For reference, in January 2023, Germany BSI (Federal Office of Information Security) recommended the following settings for SSH for use past 2023 (2029+).

Ciphers,,aes256-ctr,aes192-ctr,aes128-ctr<br>MACs hmac-sha2-512,hmac-sha2-256<br>KexAlgorithms diffie-hellman-group-exchange-sha256,diffie-hellman-group16-sha512,ecdh-sha2-nistp521,ecdh-sha2-nistp384,ecdh-sha2-nistp256<br>HostKeyAlgorithms ecdsa-sha2-nistp521,ecdsa-sha2-nistp384,ecdsa-sha2-nistp256

A few things to be aware of:

  • be sure to check if the mentioned options are available to your systems before you restart your ssh daemons
  • make sure you have host keys matching the ciphers
  • verify you can connect to your servers after restarting sshd and before you disconnect
  • monitor for connection failures from your clients.

Be careful, Mozilla OpenSSH guidelines have not been updated for a long time and they still recommend vulnerable algorithms.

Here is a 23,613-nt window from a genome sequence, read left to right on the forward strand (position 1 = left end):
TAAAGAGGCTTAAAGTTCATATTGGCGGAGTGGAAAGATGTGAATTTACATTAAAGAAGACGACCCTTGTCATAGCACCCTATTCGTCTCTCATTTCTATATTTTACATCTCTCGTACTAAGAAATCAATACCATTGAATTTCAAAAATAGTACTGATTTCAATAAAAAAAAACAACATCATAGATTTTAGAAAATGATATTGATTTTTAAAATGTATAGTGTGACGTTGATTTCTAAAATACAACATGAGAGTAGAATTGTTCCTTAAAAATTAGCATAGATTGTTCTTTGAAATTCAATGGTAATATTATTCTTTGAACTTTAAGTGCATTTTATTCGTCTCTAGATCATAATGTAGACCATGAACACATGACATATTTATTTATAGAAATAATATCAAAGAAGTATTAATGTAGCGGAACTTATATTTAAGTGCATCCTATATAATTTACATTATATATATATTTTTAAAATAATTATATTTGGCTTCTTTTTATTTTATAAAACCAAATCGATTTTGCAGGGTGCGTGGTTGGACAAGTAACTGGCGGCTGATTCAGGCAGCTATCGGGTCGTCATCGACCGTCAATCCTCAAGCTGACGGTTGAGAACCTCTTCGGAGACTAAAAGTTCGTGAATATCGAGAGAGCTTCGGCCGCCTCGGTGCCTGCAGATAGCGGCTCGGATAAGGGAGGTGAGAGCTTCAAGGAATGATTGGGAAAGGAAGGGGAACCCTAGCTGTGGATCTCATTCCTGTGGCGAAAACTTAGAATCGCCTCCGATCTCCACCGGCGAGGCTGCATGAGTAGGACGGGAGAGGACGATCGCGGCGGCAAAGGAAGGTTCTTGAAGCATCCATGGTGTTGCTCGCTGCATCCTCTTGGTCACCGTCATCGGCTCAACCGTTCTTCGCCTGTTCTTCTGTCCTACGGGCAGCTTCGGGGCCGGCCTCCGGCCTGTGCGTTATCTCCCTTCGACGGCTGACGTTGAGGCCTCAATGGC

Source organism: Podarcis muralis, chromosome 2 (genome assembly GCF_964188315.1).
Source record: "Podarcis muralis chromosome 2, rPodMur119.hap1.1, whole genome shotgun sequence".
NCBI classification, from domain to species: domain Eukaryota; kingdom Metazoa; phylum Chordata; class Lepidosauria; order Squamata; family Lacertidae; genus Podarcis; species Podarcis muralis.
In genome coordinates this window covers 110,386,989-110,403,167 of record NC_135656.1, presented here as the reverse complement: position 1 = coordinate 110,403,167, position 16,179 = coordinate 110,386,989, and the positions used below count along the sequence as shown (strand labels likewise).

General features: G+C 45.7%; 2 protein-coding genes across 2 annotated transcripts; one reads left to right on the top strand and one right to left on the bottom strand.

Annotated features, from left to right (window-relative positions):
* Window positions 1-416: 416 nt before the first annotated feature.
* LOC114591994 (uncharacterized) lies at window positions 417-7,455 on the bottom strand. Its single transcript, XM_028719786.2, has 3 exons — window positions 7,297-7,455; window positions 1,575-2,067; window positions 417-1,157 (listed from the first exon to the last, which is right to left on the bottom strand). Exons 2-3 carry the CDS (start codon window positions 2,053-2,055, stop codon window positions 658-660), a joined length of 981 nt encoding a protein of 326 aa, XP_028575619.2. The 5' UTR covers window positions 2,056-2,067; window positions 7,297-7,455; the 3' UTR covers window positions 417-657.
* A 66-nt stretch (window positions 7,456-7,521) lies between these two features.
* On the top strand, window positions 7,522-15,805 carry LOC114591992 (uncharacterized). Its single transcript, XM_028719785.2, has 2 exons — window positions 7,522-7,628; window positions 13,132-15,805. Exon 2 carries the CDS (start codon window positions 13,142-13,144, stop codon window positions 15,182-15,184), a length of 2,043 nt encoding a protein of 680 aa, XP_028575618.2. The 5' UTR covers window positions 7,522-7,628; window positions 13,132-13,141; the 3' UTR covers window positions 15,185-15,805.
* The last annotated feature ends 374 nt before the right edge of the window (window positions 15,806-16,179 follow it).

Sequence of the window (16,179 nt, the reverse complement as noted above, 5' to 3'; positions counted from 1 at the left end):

The team behind Terrapin published a scanner to check if your servers are vulnerable on GitHub.

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Using generative AI to learn vocabulary

I wanted to help a friend learning English who has trouble learning new vocabulary. She often gets new list of words at school and it’s difficult for her to know how to use them, or remember what they mean.

She usually gets one exercise about the topic where she must fill blanks with words from a list.

Why not use generative AI for that?

I could not achieve good results using a single large prompt, so I decided to explicitly break it into different steps and refer to the whole process later, with “OK” results.